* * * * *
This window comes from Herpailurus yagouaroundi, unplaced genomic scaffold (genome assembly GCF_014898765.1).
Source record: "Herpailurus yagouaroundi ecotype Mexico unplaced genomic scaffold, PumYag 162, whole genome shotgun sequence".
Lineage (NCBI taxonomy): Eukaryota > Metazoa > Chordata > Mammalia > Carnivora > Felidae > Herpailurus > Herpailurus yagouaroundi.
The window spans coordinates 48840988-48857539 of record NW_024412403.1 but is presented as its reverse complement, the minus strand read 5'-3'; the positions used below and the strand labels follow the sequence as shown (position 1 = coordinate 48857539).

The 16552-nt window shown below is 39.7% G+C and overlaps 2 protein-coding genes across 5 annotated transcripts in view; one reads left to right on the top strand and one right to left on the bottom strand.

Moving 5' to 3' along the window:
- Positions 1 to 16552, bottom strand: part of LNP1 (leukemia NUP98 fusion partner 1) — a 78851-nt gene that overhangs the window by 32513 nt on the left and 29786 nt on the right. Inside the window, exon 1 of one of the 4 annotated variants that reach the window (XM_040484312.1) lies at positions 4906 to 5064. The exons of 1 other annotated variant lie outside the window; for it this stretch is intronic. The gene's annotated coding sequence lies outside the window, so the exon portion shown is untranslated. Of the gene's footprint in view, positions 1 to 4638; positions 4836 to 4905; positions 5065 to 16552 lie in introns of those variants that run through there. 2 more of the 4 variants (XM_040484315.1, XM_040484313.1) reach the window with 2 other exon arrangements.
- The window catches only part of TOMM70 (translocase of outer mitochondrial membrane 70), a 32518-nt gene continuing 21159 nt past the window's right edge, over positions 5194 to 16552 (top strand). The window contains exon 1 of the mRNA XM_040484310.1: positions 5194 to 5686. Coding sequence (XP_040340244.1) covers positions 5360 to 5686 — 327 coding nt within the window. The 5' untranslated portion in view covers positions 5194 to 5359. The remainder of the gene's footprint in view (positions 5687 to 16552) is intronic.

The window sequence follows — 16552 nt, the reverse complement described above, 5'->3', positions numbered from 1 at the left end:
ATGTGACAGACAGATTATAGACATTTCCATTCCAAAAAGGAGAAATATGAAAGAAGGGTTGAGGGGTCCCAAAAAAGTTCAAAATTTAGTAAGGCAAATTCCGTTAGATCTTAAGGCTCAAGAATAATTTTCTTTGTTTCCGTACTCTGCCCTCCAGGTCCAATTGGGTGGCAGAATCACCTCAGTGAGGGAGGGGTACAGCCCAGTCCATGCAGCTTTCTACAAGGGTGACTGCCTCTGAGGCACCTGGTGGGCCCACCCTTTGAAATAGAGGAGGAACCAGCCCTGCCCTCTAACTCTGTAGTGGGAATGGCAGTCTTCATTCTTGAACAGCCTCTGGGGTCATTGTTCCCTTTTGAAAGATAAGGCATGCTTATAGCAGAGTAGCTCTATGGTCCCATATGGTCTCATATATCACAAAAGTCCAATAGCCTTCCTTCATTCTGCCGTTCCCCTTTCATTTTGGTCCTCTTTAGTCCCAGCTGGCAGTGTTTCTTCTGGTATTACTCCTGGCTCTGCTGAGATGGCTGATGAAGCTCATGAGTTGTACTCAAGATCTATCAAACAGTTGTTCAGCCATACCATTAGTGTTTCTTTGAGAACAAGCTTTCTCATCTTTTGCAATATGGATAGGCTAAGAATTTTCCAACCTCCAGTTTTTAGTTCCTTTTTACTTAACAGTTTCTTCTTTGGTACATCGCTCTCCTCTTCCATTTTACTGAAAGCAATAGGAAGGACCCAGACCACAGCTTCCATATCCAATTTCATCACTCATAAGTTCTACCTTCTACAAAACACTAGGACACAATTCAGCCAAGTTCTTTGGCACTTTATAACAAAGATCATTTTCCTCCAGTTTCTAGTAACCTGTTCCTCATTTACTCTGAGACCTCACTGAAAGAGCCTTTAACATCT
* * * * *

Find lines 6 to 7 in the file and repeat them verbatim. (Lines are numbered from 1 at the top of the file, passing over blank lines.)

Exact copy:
Moving 5' to 3' along the window:
- Positions 1 to 16552, bottom strand: part of LNP1 (leukemia NUP98 fusion partner 1) — a 78851-nt gene that overhangs the window by 32513 nt on the left and 29786 nt on the right. Inside the window, exon 1 of one of the 4 annotated variants that reach the window (XM_040484312.1) lies at positions 4906 to 5064. The exons of 1 other annotated variant lie outside the window; for it this stretch is intronic. The gene's annotated coding sequence lies outside the window, so the exon portion shown is untranslated. Of the gene's footprint in view, positions 1 to 4638; positions 4836 to 4905; positions 5065 to 16552 lie in introns of those variants that run through there. 2 more of the 4 variants (XM_040484315.1, XM_040484313.1) reach the window with 2 other exon arrangements.